What were the Effects of the Age of Discovery?
The Age of Exploration was a time of struggle and wealth for many European countries. The pursuit of a trade route to the Far East led many countries across the ocean, looking for the great spice cities that were rumored by Marco Polo. These countries knew that whoever found the shortest or best route would become rich, very quickly. Explorers from many European countries embarked on journeys that not even they had any clue where they were going. This search for the Far East led to many discoveries that would otherwise have never been found.
Christopher Columbus may have been one of the most influential people ever to live. His pursuit of the spice trade routes led him to a completely new continent. While he first thought it was Asia, later explorers found it to be a new continent. It was very likely that someone other than Columbus would have eventually found the New World, but he was the first, which makes him the most important.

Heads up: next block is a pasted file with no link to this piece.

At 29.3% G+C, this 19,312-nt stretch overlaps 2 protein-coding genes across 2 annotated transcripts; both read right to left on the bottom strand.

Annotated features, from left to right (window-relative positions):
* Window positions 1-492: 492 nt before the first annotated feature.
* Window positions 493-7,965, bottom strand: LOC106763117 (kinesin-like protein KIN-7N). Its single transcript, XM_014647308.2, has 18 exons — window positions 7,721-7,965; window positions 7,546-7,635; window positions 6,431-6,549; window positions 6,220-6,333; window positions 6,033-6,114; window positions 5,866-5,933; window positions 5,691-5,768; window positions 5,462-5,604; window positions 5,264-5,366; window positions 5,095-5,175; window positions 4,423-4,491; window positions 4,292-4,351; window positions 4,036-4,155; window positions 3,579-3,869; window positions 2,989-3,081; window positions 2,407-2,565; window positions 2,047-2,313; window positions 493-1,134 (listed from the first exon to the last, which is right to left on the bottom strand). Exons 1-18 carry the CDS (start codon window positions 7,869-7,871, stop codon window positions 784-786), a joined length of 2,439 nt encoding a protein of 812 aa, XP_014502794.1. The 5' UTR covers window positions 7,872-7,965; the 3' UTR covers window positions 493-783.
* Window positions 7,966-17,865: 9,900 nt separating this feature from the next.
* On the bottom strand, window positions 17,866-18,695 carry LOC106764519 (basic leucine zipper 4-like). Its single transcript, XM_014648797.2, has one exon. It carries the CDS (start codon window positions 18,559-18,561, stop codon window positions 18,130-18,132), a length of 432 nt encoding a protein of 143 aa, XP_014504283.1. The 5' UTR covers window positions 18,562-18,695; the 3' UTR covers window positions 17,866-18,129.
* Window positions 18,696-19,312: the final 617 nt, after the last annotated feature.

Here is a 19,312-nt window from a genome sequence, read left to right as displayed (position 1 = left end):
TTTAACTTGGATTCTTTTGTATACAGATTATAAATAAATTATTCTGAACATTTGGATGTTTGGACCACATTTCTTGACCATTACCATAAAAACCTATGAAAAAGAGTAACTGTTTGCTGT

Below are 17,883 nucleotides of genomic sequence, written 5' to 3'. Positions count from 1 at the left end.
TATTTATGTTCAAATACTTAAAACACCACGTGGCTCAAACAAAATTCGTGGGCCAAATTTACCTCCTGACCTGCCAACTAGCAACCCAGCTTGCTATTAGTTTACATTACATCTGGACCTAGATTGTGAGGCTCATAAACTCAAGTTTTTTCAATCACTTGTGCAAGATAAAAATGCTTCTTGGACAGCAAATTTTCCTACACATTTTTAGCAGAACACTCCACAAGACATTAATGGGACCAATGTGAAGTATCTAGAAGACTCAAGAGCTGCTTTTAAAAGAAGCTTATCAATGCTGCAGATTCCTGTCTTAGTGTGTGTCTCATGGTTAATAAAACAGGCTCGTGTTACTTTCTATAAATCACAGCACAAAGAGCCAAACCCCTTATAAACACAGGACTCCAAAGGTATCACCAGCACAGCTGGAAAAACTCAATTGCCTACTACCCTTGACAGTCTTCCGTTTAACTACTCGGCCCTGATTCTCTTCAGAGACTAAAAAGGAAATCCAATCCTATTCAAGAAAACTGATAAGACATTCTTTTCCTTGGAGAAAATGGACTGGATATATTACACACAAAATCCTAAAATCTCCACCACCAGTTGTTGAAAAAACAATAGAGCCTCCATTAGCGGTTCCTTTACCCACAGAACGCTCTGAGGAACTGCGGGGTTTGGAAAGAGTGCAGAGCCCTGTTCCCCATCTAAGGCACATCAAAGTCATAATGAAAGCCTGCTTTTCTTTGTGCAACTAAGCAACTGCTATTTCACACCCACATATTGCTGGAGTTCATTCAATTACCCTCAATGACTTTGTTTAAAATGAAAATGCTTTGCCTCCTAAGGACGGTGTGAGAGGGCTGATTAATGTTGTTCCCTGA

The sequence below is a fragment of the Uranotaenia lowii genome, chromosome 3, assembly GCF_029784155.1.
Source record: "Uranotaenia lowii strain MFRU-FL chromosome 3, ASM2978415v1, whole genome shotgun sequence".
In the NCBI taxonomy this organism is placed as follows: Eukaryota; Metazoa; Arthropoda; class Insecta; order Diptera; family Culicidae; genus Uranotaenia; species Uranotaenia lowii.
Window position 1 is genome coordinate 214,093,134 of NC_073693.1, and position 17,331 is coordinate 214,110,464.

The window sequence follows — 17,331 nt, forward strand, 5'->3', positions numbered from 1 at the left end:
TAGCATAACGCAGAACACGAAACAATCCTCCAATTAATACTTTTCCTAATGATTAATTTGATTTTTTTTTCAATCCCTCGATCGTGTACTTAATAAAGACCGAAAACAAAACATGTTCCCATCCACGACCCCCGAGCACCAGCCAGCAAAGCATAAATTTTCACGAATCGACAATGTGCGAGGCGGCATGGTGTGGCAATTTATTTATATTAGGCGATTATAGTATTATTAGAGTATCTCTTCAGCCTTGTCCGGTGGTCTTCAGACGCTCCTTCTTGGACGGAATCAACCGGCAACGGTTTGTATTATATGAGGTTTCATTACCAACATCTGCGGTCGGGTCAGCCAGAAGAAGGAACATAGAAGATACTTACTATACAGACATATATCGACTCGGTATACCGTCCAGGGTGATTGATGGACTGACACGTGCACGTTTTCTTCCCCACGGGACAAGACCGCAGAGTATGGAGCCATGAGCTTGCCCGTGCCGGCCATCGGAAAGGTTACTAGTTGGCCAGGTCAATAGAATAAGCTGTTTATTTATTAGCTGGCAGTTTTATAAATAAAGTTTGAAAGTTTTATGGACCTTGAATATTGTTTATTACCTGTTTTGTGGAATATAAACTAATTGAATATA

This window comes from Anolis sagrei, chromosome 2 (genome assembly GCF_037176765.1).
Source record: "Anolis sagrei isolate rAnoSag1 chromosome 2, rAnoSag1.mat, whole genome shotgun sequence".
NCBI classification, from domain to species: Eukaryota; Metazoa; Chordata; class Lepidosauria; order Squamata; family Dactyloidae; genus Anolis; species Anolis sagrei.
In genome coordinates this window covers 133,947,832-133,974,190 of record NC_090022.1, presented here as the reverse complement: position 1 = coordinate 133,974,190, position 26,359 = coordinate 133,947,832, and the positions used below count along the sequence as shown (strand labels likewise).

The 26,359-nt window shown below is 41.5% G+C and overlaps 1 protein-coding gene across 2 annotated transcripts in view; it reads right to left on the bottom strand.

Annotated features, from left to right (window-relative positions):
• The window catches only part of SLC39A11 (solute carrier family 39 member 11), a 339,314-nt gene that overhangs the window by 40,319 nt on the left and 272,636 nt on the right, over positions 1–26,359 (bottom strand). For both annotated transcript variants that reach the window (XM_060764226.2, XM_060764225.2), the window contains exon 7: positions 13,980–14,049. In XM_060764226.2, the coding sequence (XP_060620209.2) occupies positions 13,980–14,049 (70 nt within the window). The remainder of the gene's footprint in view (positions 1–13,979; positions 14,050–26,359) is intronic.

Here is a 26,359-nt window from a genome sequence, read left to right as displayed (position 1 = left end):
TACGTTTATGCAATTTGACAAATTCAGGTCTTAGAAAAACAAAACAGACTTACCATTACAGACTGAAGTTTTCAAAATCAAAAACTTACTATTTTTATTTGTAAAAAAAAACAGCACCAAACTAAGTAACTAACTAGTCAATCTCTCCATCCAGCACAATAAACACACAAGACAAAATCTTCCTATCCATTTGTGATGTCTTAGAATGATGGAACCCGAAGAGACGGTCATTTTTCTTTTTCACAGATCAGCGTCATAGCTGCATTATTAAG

The New World proved to be a blockbuster as far as the other “finds” during this time period. The impact, both directly and indirectly on the lives of the Europeans was tremendous. It promoted wealth and it led to a desire for more explorers. The competition of the countries was amazing. There was always a race to see who would start the first colony, who would explore the continent, and of course who would make the most money.
It goes without saying, the Age of Exploration shaped the Europe and the America of today, and it left everlasting effects. The world trade of the period increased to an unprecedented amount. There was new types of businesses, new goods to be sold, and most importantly, new land to conquer. The exchange of goods from the New World and Europe increased Europe’s wealth, but not only was there an exchange of goods, but also an exchange of disease.
The first effect of the Age of Exploration, was the finding of the New World....
Please join StudyMode to read the full document